Building on the tips from the last 10 days, and the hopefully somewhat established importance of the head and neck relationship towards our overall functioning and singing, it's helpful to realize that where we nod our head "yes" occurs at the very top of your spine (the atlas vertebrae), but where we shake our head "no" occurs at the next vertebrae down your spine, the "axis" vertebrae. Try nodding your head very lightly "yes" and notice where you feel that, how high up in your spine? Now lightly shake your head "no" and what do you notice? Where do you feel that? Higher or lower? Go back and forth and see if you can notice the difference.Read More
ATsinging teacher Audrey Luna's daughter, Liliana Luna Nelson, a Neuroscience major and second year med student who has several years of experience with the Alexander Technique, discusses what the Alexander Technique is from a neuroscience standpoint, and why it is so important to any singer looking to change the way they sing for the better.Read More
Ann Rodiger discusses how singing is a full body activity.Read More
ATsinging teacher Matthew Morris discusses the habitual tensions around how we “startle”, and how if we can pause and inhibit our startle, we can stay open to our environment and receive support from it. This can help us to stay in a performance flow: receiving information from our colleagues on stage, the music itself, our bodies, and more, so that we can make music that feels easy, free, and connected to the present moment.Read More
Pick up an object that weighs somewhere around 10lbs. (A full water bottle, a small lamp, your laptop, a thick book, doesn’t matter). Hold it close to you. Notice how easy it is to hold it up. Now slowly extend your arms holding the object further and further away from you until your arms are fully extended. Pause here. How easy is it to hold up the object now?Read More
ATsinging teacher Ann Rodiger gives a quick tip for a more successful inhale, that will set you up for a more successful exhale, for a more successful beginning of phonation, and more successful singing!Read More
Further discussion on Inhibition and how it is the first step towards making change. Followed by an example of ATsinging teacher Audrey Luna implementing inhibition in a voice lesson (with student Elizabeth Ewigleben), where she guides Elizabeth towards freedom and release of her tongue and jaw with her hands, a major component of the Alexander Technique. (It takes a lifetime of study for Alexander Teachers to be able to guide students towards freedom and release in their own bodies by sharing the teacher's own sensation of freedom and release through their hands...it's not just random touching, and you'll have to try a lesson in person to experience the wonder the "touch" of an Alexander Teacher can give!)Read More
Your spine has curves!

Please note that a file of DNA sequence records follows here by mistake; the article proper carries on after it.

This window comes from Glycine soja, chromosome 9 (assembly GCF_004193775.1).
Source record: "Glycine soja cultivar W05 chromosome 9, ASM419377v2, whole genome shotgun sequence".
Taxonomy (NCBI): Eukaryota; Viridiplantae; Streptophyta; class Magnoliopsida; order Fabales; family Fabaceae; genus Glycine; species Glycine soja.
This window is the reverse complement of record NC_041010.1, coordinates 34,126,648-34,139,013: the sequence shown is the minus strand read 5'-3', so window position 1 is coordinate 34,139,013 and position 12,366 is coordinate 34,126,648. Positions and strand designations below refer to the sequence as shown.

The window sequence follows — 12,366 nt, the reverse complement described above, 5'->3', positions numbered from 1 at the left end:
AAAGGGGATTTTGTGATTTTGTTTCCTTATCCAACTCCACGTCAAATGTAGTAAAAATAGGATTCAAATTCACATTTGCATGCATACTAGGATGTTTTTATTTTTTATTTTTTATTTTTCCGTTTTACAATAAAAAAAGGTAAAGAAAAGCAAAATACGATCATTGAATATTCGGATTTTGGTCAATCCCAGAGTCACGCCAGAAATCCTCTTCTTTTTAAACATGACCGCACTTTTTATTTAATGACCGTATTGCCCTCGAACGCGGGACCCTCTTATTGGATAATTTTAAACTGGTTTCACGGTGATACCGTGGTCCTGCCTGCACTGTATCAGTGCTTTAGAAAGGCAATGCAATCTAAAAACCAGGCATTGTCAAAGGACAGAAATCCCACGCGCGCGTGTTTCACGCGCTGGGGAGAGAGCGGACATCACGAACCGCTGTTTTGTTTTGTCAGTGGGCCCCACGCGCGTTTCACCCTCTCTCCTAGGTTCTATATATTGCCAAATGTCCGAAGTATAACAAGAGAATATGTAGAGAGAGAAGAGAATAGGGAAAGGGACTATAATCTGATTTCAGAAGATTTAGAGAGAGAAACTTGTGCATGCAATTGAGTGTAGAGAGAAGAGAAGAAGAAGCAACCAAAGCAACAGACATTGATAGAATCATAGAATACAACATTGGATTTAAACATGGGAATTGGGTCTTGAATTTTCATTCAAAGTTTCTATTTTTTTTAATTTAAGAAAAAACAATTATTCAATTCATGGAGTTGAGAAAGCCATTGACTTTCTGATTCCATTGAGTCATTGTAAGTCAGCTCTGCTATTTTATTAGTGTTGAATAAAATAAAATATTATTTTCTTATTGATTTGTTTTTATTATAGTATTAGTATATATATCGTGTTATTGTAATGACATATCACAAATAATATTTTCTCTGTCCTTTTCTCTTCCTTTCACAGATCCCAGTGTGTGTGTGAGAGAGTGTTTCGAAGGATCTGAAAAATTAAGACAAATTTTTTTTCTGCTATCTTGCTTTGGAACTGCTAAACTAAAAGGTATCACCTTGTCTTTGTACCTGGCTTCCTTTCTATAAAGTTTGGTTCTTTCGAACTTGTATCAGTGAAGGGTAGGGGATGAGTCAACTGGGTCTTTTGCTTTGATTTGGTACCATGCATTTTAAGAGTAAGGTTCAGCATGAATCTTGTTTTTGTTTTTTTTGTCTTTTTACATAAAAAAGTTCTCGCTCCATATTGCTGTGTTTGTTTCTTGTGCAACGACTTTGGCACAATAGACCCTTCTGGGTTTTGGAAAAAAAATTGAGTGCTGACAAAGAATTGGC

You might be told to stand up straight, hear something about a singer’s posture or a noble posture, or maybe nothing about posture at all. Something to remember about your spine, is that it is not straight. If you try to “stand up straight” by straightening your spine, you’ll actually be pulling and tugging on yourself in all sorts of ways, that most definitely show up in your singing. There are two main types of curves in your spine: primary and secondary.Read More
ATsinging teacher Matthew Morris discusses how inhibition, or the ability to pause in a kind and calm way, to create space and time for you to remember what you’re trying to change, and to apply it, could be the secret to unlocking the potential of your singing practice. It’s like a super power.
If you’re interested in exploring this work in more depth, check out our two week summer nyc intensive, August 4-17. There is no fee to apply, and the application deadline is May 1st!Read More
The First Singing Tip of April
Going right for the singing jugular: tongue tension
No April Fools! Today is the first one minute tip on combining the Alexander Technique & Singing to find your most free, easy, and beautiful voice. We’ll be releasing a tip each day during the month of April, leading up to the application deadline on May 1st for our two week summer intensive in NYC August 4-17. Join us and apply today!
As a student of singing, have you ever been told to release your tongue? Keep the tip of your tongue at the bottom of your lower teeth? Keep the back of your tongue high and wide? Have an “NG” tongue? Don’t think about your tongue? Leave your tongue easy? Imagine your tongue is a wet dish rag?
Phew. It’s enough to leave you tongue tied. The tongue is so central to human communication, and especially singing, and there can be a lot of varying ideas on how to address it.
How the Alexander Technique can help…Read More